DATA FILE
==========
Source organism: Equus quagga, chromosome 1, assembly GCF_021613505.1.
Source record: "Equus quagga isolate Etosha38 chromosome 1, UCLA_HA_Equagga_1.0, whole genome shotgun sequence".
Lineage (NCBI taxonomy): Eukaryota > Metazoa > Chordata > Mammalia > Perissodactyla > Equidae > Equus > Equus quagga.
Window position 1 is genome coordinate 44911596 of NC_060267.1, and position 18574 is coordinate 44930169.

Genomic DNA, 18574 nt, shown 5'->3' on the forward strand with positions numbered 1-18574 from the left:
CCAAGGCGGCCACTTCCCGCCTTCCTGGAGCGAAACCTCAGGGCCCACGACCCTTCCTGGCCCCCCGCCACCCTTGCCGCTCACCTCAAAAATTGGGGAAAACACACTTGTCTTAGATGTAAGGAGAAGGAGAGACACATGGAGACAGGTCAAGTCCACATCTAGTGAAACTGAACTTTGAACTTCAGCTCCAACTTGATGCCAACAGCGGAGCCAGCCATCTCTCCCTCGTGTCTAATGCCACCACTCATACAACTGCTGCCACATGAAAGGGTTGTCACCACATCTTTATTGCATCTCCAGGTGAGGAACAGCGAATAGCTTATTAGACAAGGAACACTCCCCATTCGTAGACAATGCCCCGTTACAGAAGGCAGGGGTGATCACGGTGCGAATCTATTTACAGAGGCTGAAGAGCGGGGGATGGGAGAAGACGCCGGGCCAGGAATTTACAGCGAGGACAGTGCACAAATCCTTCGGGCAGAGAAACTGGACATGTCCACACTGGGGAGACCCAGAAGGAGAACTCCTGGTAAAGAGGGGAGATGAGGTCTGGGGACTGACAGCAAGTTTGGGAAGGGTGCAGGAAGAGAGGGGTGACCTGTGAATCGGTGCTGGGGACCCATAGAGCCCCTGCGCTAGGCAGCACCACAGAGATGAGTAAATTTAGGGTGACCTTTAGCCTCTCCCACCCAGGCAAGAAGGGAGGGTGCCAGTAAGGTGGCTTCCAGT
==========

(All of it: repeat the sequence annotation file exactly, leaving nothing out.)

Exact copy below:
Source organism: Equus quagga, chromosome 1, assembly GCF_021613505.1.
Source record: "Equus quagga isolate Etosha38 chromosome 1, UCLA_HA_Equagga_1.0, whole genome shotgun sequence".
Lineage (NCBI taxonomy): Eukaryota > Metazoa > Chordata > Mammalia > Perissodactyla > Equidae > Equus > Equus quagga.
Window position 1 is genome coordinate 44911596 of NC_060267.1, and position 18574 is coordinate 44930169.

Genomic DNA, 18574 nt, shown 5'->3' on the forward strand with positions numbered 1-18574 from the left:
CCAAGGCGGCCACTTCCCGCCTTCCTGGAGCGAAACCTCAGGGCCCACGACCCTTCCTGGCCCCCCGCCACCCTTGCCGCTCACCTCAAAAATTGGGGAAAACACACTTGTCTTAGATGTAAGGAGAAGGAGAGACACATGGAGACAGGTCAAGTCCACATCTAGTGAAACTGAACTTTGAACTTCAGCTCCAACTTGATGCCAACAGCGGAGCCAGCCATCTCTCCCTCGTGTCTAATGCCACCACTCATACAACTGCTGCCACATGAAAGGGTTGTCACCACATCTTTATTGCATCTCCAGGTGAGGAACAGCGAATAGCTTATTAGACAAGGAACACTCCCCATTCGTAGACAATGCCCCGTTACAGAAGGCAGGGGTGATCACGGTGCGAATCTATTTACAGAGGCTGAAGAGCGGGGGATGGGAGAAGACGCCGGGCCAGGAATTTACAGCGAGGACAGTGCACAAATCCTTCGGGCAGAGAAACTGGACATGTCCACACTGGGGAGACCCAGAAGGAGAACTCCTGGTAAAGAGGGGAGATGAGGTCTGGGGACTGACAGCAAGTTTGGGAAGGGTGCAGGAAGAGAGGGGTGACCTGTGAATCGGTGCTGGGGACCCATAGAGCCCCTGCGCTAGGCAGCACCACAGAGATGAGTAAATTTAGGGTGACCTTTAGCCTCTCCCACCCAGGCAAGAAGGGAGGGTGCCAGTAAGGTGGCTTCCAGT